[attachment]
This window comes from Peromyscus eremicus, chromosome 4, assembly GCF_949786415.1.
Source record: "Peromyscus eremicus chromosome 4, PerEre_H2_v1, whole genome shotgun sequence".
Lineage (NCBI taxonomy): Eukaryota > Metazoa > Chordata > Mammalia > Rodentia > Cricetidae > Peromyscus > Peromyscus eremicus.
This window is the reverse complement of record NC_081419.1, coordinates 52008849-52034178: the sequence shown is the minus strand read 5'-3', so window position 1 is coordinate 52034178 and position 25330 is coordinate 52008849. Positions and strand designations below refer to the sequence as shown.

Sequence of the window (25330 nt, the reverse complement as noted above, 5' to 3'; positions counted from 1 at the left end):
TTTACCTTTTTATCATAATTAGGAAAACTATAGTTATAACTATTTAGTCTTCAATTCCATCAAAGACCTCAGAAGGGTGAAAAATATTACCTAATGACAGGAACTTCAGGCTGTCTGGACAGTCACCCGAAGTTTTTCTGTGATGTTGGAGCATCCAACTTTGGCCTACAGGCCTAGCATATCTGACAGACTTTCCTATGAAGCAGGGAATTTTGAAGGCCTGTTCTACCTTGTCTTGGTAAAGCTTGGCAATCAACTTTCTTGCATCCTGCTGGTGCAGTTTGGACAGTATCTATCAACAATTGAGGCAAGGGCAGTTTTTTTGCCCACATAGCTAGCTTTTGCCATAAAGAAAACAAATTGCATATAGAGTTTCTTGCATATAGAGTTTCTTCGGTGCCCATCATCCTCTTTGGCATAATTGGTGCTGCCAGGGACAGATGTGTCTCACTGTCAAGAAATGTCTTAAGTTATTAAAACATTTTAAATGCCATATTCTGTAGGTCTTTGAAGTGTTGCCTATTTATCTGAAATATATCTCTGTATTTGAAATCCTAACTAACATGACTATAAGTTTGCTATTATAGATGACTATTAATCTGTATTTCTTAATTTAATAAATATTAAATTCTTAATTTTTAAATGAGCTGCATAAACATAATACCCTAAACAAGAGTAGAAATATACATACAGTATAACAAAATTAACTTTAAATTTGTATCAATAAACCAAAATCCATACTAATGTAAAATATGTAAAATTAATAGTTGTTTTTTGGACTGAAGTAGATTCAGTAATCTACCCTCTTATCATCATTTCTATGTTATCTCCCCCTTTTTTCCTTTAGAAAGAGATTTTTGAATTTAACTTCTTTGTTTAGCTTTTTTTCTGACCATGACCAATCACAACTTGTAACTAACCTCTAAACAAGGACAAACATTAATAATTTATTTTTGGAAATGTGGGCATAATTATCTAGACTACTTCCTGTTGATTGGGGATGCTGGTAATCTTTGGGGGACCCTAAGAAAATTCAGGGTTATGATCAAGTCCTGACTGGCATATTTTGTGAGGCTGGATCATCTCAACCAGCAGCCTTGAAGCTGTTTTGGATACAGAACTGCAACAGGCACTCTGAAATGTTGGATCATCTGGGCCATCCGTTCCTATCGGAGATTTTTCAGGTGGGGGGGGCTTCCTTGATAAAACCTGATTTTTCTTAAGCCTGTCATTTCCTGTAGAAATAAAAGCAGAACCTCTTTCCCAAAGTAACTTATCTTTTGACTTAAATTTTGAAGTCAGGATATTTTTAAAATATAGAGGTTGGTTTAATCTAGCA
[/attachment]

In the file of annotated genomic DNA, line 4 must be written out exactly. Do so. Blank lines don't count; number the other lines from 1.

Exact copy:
This window is the reverse complement of record NC_081419.1, coordinates 52008849-52034178: the sequence shown is the minus strand read 5'-3', so window position 1 is coordinate 52034178 and position 25330 is coordinate 52008849. Positions and strand designations below refer to the sequence as shown.